I want this to be a platform for EVERYONE within the horror community; authors, publishers, bloggers, reviewers, actors, directors, artists. I could go on, if you work in the genre then you are more than welcome to apply for the job.
For the sake of Twitter characters and in looking for something a little more punchy, I’ve now decided to call this feature The Graveyard Shift. (#GraveyardShift)
The rules are quite simple…
You are invited to imagine yourselves as warden for an old graveyard, and choose eight books, preferably horror/dark genre, to take with you to cover your shift; here you can discuss why you chose the books.
As well as the books, wardens are allowed one song/album to listen to. Again, an explanation for this choice is required.
You must also discuss one luxury item you can bring, which must be inanimate and not allow communication.
If you’d like to take part in The Graveyard Shift then please submit an application to firstname.lastname@example.org
A new shift is about to begin and the warden is…
The Shining By Stephen King
This was the first “grown up” book I ever read, purchased for me by my mom from the drug store paperback rack. I’d read those Great Illustrated Classics children’s adaptations before, but The Shining was the book that introduced me to the world of real, true, adult literature. Also, while I’d always known I wanted to be a writer of some sort, it was after I read The Shining I realized I wanted to be a horror writer. It’ll always have a place of major sentimentality for me and I’ve got to include it here for that reason alone. Taken on its own literary merits it’s the seminal haunted house story of the latter-half of the 20th century and deserves to be spoken of in the same breath as Shirley Jackson’s Hill House; King accomplishes the fantastic task of making The Overlook Hotel one of the most malevolent yet alluring antagonists in literary history, which is no small feat considering it’s a building. As a younger reader I was enraptured—much like Jack—by the mysteries of the hotel, and found myself re-reading those portions of the novel dealing with the scrapbook hoping to glean some new piece of information about it that I might have missed. It’s also a deeply human book, and while Jack Nicholson’s cinematic incarnation of the character may be one of the most believably fearsome monsters in the horror canon, his literary progenitor is one of the most believably complex.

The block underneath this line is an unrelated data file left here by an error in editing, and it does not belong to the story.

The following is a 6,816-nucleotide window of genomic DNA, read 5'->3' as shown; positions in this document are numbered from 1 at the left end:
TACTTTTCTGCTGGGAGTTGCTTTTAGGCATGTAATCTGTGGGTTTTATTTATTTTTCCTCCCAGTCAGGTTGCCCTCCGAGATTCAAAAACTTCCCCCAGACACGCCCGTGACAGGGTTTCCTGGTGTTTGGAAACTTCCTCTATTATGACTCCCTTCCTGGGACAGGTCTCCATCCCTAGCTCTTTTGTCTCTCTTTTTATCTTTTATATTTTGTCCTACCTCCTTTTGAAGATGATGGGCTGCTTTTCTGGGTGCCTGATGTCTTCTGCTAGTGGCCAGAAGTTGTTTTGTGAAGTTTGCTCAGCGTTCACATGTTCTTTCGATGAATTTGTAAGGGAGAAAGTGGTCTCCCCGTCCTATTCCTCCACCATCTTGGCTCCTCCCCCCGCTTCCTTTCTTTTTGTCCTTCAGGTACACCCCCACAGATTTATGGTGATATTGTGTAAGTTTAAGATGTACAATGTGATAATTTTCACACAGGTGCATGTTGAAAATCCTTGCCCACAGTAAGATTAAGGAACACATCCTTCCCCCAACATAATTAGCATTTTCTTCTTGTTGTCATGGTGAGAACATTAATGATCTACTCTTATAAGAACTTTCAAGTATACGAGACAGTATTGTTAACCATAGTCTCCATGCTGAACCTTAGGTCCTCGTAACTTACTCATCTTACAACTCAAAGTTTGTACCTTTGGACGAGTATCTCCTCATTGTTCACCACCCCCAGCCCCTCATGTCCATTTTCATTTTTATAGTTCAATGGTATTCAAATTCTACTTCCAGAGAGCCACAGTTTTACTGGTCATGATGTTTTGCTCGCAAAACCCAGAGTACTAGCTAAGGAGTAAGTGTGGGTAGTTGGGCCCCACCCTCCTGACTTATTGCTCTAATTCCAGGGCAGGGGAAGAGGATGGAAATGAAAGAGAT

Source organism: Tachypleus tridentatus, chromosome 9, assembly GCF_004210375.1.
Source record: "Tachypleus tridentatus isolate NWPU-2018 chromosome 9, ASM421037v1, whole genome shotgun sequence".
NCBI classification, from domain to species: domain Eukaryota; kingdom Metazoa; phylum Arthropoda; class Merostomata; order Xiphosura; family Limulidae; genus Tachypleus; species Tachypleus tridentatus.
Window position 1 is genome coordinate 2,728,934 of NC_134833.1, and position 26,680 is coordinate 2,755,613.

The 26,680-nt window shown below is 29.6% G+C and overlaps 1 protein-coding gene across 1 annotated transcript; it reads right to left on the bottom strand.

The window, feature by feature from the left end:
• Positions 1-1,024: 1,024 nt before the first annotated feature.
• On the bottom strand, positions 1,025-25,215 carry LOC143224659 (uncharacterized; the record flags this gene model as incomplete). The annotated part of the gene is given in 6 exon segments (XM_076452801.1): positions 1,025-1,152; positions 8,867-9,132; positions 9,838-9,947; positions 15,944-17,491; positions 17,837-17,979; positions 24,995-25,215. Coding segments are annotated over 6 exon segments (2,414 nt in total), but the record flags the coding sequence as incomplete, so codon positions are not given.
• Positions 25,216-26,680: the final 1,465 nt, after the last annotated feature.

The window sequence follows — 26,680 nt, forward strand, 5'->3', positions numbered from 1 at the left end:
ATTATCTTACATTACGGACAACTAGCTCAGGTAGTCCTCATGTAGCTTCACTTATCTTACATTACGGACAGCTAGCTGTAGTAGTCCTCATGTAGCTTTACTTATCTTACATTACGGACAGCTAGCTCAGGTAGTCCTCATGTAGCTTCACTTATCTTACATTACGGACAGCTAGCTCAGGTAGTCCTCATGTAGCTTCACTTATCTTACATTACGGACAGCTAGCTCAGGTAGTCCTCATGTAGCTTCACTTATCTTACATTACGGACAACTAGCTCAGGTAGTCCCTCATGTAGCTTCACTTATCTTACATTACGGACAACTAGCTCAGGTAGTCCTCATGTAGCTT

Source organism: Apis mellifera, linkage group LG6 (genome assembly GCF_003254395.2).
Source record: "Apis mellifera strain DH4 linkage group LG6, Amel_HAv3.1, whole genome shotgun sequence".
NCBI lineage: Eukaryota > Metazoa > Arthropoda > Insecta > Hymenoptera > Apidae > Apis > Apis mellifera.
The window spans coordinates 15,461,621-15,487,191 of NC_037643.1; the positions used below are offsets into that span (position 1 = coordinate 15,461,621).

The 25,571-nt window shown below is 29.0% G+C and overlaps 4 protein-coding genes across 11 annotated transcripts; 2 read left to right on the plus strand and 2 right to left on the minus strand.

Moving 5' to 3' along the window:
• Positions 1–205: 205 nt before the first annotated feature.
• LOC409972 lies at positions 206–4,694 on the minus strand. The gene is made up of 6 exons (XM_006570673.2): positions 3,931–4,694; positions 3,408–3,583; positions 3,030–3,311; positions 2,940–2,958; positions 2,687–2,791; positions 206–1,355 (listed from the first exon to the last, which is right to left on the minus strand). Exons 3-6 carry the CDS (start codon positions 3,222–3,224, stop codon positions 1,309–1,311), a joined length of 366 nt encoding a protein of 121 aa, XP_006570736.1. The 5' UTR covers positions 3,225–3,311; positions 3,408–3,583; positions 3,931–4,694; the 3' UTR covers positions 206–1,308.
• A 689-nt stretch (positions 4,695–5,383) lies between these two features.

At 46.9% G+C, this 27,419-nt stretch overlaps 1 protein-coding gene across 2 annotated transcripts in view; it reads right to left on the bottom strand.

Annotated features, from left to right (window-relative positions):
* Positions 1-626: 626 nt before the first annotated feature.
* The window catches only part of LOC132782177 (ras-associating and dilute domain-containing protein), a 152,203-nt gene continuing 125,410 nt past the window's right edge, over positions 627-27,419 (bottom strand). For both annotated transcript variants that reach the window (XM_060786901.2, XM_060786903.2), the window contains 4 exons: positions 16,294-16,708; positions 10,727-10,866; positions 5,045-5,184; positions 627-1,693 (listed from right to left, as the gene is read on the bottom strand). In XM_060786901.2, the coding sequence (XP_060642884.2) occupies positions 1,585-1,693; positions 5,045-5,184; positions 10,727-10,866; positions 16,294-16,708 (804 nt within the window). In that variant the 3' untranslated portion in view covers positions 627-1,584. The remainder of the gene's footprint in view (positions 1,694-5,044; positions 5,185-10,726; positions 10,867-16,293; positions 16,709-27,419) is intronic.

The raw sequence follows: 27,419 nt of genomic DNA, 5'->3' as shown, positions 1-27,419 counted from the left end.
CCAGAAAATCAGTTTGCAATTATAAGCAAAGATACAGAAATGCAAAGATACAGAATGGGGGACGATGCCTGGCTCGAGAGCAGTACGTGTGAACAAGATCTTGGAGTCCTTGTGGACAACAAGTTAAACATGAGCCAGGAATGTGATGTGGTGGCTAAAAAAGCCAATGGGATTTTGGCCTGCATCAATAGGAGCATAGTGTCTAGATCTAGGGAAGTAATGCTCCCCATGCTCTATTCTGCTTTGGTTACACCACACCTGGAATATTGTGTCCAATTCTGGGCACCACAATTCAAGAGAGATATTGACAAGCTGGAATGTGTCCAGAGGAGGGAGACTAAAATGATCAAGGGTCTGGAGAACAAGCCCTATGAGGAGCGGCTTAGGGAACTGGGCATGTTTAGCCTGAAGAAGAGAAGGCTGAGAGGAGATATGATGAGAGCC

House of Leaves By Mark Z. Danielewski
While The Shining may be one of the most influential horror novels I’ve ever read, House of Leaves is probably my favorite, and the one that most speaks to me. As someone who spent years in the world of academia, it hits a very right note in terms of capturing both the tedious complexity and intellectual pleasure of writing a thesis, and Danielewski’s multi-layered, Russian-doll approach to storytelling is a literary feat I think will probably be studied by future generations alongside Nabokov’s Palefire. The fact that it leaves itself open to so many different and so many contradictory interpretations is also a brilliant piece of storytelling—is the movie real? Is Johnny? Were Zampano and Pelafina lovers? Is everything a metaphor for their relationship? It’s also got a special appeal for me because it’s a perfect fusion of so many subgenres I love: it’s at once a haunted house story, a found footage story, a dark romance, and a tragic character study all wrapped up in one. Like The Shining, I also love that the book teases just enough about the nature of the supernatural threat so that the reader can come up with their own theories and ideas without ever spelling anything out, especially regarding the nature of The Minotaur.
American Psycho By Bret Easton Ellis
My wife has told me that you can’t truly love something unless you acknowledge and accept its flaws. As an inveterate 80s-phile growing up—I spent the first several years of my life in them, after all—Psycho was the ultimate test of whether or not I could go on living with a fierce, nostalgic dedication to the Reagan era. The answer was a tenuous “yes,” although the book also served to provide me with a lasting, visceral reminder that it wasn’t all John Hughes movies and bitchin’ synth chords. While Ellis has since fallen into the great provocateur’s trap of constantly trying to one-up himself and be an iconoclast for the sake of being an iconoclast, it’s hard to remember that once upon a time he was a genuine generational adjudicator, calling down judgment on all the excesses of an age we still struggle to find fault with. The heinous torture sequences aside, it’s also hard to remember what a genuinely funny book it can be when Bateman is in full-on freakout mode; its strongest parts are those sections of the book that’re focalized through his own deranged lens of reality, especially a sequence at a U2 concert that ends with him having a bizarre revelation about Bono. When I’m writing 80s period material myself, it’s also a great meditation tool- I just open it up at random and lose myself in Ellis’ bitingly cruel, beautifully realized recreation of the decade.